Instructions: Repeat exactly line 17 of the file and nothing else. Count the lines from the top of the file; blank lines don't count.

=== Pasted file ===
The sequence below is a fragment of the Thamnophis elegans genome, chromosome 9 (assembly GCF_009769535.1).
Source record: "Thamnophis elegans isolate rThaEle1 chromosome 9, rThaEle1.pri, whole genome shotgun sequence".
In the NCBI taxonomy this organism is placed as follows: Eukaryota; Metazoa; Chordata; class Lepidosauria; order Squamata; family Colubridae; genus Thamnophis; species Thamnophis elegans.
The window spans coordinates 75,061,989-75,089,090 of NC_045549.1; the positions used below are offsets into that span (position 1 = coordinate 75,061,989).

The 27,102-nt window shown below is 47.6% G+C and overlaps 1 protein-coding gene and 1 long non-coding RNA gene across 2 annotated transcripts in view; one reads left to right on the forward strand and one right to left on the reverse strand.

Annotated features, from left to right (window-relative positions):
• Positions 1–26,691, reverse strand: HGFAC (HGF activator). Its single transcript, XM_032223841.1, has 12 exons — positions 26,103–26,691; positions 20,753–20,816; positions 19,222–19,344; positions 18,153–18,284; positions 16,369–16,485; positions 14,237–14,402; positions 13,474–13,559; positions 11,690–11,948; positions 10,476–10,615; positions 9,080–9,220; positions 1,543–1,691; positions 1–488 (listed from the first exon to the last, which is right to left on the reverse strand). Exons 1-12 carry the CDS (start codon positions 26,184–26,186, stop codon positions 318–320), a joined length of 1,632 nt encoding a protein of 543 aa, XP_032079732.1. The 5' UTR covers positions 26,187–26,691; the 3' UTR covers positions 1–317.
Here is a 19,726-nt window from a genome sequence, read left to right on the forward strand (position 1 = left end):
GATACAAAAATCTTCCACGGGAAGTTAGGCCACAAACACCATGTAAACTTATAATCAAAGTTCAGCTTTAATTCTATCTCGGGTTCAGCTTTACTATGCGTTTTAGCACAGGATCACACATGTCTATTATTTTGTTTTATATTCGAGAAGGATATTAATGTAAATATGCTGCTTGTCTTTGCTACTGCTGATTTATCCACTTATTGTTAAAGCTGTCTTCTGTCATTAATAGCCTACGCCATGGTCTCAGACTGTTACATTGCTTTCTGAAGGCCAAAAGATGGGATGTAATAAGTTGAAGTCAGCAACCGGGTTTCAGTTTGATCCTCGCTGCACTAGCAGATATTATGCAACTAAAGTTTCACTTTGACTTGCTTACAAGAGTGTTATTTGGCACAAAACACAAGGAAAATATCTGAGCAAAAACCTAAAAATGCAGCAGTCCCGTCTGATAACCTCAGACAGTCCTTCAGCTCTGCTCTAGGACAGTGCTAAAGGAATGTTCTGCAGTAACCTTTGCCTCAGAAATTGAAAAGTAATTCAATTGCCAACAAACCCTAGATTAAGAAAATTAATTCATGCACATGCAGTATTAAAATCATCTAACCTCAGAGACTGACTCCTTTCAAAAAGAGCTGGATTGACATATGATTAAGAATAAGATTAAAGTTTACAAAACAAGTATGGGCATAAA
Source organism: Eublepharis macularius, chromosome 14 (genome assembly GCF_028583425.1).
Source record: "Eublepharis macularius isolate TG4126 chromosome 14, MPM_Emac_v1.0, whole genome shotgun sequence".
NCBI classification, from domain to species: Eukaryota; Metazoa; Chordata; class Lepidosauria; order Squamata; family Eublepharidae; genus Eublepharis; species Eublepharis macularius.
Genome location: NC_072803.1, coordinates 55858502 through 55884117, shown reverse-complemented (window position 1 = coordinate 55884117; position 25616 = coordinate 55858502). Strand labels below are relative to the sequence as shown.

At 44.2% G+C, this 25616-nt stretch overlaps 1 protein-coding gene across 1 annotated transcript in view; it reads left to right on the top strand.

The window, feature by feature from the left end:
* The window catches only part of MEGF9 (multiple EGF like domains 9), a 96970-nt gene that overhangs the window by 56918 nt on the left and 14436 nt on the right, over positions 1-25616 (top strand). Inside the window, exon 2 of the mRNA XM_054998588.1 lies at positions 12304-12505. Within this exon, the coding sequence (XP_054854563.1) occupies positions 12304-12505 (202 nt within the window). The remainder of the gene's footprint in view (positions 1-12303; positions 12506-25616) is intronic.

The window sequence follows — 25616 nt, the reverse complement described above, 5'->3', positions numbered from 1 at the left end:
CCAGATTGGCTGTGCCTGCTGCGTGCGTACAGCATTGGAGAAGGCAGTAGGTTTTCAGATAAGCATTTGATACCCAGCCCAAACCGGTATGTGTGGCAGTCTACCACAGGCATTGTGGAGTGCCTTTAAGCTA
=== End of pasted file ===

The window sequence follows — 25616 nt, the reverse complement described above, 5'->3', positions numbered from 1 at the left end: